Ever heard the term “case in point”? The term has lost all meaning to me. Sort of like “make your bed” and “brush your teeth.”
Try it: take any classic phrase, twist it around, name a column after it, start a website called it, work on it for 5 years, and then let me know if there isn't something weird about ever using the phrase the “normal” way in public again. I'll be sure to keep my phone on vibrate in 2010.
Either way, the reason I came up with the PIC name in the first place is because I've always had major beef with the term “case in point.” To me, when you are giving an example of some event to bolster a theory, the resulting effect would be the point within that particular case—the case being the specific incident you refer to, and the point being the reason it relates to your initial theory. Thus, the point is enclosed within the case. The opposite would be way too abstract.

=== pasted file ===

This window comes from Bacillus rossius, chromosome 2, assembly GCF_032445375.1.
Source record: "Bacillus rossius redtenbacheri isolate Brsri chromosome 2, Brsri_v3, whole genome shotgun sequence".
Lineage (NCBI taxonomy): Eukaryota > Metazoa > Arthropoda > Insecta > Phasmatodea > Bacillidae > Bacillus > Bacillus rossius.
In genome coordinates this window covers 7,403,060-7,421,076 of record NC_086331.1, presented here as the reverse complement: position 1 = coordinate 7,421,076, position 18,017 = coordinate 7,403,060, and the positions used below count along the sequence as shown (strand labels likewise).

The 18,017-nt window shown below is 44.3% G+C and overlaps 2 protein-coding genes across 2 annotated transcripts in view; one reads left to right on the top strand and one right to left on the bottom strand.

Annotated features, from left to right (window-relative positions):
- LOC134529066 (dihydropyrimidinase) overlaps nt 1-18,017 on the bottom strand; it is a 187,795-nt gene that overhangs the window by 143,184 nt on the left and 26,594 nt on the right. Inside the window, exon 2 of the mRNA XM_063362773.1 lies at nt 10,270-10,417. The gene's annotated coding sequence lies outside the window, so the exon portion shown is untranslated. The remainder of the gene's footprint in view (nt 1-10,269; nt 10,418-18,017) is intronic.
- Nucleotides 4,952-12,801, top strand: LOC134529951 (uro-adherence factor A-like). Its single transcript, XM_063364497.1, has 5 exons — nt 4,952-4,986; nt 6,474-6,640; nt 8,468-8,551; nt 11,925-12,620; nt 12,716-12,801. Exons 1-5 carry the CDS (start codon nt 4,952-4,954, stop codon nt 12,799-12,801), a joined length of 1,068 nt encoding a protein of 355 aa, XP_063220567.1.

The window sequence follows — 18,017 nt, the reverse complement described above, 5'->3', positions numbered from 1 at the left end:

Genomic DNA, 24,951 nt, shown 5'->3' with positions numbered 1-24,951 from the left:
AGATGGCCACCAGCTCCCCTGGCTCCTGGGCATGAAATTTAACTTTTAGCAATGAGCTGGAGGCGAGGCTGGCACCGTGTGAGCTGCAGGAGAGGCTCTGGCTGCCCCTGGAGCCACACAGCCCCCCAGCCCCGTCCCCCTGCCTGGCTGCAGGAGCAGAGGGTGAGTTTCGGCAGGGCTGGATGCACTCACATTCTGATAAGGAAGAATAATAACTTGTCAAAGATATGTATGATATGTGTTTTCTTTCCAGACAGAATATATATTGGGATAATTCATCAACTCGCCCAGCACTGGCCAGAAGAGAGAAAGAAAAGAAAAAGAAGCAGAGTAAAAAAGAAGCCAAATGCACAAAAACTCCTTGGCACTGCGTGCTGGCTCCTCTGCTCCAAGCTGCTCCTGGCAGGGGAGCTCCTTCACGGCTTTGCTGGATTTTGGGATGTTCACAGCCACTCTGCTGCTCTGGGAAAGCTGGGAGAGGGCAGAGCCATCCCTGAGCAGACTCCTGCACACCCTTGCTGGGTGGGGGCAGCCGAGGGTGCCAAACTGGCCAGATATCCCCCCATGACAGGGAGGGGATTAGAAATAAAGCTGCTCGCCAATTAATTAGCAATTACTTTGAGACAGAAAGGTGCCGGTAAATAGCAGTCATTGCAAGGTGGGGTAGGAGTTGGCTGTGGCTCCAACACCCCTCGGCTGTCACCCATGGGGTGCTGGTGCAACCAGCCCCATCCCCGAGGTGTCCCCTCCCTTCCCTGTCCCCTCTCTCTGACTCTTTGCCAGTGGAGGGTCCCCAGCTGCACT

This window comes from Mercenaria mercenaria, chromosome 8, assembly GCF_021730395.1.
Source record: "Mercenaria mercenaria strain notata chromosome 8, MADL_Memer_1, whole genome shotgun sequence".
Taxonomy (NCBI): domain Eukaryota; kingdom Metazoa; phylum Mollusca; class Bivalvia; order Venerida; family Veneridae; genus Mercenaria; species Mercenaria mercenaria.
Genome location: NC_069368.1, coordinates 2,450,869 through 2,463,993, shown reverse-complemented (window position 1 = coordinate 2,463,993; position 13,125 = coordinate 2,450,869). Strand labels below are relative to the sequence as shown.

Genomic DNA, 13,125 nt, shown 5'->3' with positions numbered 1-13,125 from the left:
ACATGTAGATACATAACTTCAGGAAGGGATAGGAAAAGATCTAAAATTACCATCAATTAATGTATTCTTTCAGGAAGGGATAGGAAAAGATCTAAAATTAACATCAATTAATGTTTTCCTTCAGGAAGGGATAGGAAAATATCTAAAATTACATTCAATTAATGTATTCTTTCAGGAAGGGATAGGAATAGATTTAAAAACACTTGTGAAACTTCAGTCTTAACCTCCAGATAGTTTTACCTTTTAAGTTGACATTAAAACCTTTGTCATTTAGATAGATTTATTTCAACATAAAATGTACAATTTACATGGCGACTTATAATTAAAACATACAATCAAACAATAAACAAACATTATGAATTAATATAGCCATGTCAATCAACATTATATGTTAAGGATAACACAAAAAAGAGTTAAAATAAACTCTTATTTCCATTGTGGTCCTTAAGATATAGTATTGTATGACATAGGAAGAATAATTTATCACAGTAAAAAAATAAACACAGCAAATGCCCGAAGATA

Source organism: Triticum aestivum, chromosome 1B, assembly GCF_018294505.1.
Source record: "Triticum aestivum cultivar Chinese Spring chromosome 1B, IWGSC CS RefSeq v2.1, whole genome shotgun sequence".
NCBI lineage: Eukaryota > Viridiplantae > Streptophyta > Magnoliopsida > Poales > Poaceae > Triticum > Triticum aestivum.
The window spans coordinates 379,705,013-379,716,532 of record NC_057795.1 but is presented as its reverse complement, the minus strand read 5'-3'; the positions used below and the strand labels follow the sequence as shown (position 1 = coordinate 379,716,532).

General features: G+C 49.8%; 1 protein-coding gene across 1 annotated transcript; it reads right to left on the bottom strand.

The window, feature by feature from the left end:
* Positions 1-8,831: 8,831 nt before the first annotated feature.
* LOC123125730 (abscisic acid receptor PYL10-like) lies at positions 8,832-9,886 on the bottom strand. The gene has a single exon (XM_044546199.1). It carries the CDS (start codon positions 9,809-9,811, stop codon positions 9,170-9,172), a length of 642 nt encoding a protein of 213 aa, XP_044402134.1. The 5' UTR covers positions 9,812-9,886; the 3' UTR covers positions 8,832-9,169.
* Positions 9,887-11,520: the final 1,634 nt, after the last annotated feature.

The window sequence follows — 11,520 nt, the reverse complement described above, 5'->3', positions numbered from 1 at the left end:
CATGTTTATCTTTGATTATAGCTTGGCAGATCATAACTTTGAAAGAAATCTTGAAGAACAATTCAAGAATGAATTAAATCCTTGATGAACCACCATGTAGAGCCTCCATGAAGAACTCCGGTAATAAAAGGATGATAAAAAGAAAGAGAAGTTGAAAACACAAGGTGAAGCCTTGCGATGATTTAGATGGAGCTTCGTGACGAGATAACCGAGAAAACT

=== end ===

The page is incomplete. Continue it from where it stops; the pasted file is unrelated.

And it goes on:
Point in case: An arrowhead displayed in a glass case in the Museum of Natural History. (practical)
Case in point: A glass case in the Museum of Natural History jammed into the tip of an arrowhead. (practical…if you've just dropped acid for the first time)
More to the point, the term “case in point” actually originates from the French term à point, meaning something relevant or to the point. In the 17th century, this resulted in one being able to use the term “in point” by itself to label something as “revelant.” Over a hundred years later, a gaggle of lawyers squabbling over precedents demanded that some cases be produced to prove relevance. Thus, a case in point. Or as some call it, the birth of literary confusion and an over-litigious society.